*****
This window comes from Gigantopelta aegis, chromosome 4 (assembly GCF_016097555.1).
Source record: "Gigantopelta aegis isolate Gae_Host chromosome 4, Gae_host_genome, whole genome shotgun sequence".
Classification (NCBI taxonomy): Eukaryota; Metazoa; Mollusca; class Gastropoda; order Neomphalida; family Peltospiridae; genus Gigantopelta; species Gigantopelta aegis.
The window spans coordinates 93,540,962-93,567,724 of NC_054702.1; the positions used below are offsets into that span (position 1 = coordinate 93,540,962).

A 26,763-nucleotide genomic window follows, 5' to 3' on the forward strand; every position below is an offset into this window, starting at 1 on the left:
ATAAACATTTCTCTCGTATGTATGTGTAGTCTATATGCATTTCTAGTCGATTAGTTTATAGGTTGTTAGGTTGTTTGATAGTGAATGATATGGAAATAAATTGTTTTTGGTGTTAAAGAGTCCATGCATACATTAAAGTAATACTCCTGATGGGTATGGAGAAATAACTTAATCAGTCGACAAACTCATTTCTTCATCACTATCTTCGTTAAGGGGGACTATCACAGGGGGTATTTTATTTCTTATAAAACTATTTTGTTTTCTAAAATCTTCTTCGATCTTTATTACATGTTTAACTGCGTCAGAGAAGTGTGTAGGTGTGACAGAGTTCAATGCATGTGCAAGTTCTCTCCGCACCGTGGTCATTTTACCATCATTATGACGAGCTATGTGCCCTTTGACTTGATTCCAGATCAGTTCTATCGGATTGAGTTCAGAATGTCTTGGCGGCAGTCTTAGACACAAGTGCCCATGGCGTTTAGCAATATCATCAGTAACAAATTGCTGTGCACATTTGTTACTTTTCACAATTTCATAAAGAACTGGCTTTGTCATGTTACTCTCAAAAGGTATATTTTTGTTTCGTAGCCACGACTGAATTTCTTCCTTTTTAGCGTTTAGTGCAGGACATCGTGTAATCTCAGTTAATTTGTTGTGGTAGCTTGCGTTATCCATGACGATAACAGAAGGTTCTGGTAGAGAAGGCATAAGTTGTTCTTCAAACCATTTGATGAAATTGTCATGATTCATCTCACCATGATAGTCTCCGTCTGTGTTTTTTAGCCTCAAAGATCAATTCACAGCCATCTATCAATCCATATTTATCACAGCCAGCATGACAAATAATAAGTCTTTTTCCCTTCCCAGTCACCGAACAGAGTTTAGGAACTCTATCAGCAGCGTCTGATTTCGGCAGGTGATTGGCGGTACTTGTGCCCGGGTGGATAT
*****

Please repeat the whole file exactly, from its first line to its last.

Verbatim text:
This window comes from Gigantopelta aegis, chromosome 4 (assembly GCF_016097555.1).
Source record: "Gigantopelta aegis isolate Gae_Host chromosome 4, Gae_host_genome, whole genome shotgun sequence".
Classification (NCBI taxonomy): Eukaryota; Metazoa; Mollusca; class Gastropoda; order Neomphalida; family Peltospiridae; genus Gigantopelta; species Gigantopelta aegis.
The window spans coordinates 93,540,962-93,567,724 of NC_054702.1; the positions used below are offsets into that span (position 1 = coordinate 93,540,962).

A 26,763-nucleotide genomic window follows, 5' to 3' on the forward strand; every position below is an offset into this window, starting at 1 on the left:
ATAAACATTTCTCTCGTATGTATGTGTAGTCTATATGCATTTCTAGTCGATTAGTTTATAGGTTGTTAGGTTGTTTGATAGTGAATGATATGGAAATAAATTGTTTTTGGTGTTAAAGAGTCCATGCATACATTAAAGTAATACTCCTGATGGGTATGGAGAAATAACTTAATCAGTCGACAAACTCATTTCTTCATCACTATCTTCGTTAAGGGGGACTATCACAGGGGGTATTTTATTTCTTATAAAACTATTTTGTTTTCTAAAATCTTCTTCGATCTTTATTACATGTTTAACTGCGTCAGAGAAGTGTGTAGGTGTGACAGAGTTCAATGCATGTGCAAGTTCTCTCCGCACCGTGGTCATTTTACCATCATTATGACGAGCTATGTGCCCTTTGACTTGATTCCAGATCAGTTCTATCGGATTGAGTTCAGAATGTCTTGGCGGCAGTCTTAGACACAAGTGCCCATGGCGTTTAGCAATATCATCAGTAACAAATTGCTGTGCACATTTGTTACTTTTCACAATTTCATAAAGAACTGGCTTTGTCATGTTACTCTCAAAAGGTATATTTTTGTTTCGTAGCCACGACTGAATTTCTTCCTTTTTAGCGTTTAGTGCAGGACATCGTGTAATCTCAGTTAATTTGTTGTGGTAGCTTGCGTTATCCATGACGATAACAGAAGGTTCTGGTAGAGAAGGCATAAGTTGTTCTTCAAACCATTTGATGAAATTGTCATGATTCATCTCACCATGATAGTCTCCGTCTGTGTTTTTTAGCCTCAAAGATCAATTCACAGCCATCTATCAATCCATATTTATCACAGCCAGCATGACAAATAATAAGTCTTTTTCCCTTCCCAGTCACCGAACAGAGTTTAGGAACTCTATCAGCAGCGTCTGATTTCGGCAGGTGATTGGCGGTACTTGTGCCCGGGTGGATAT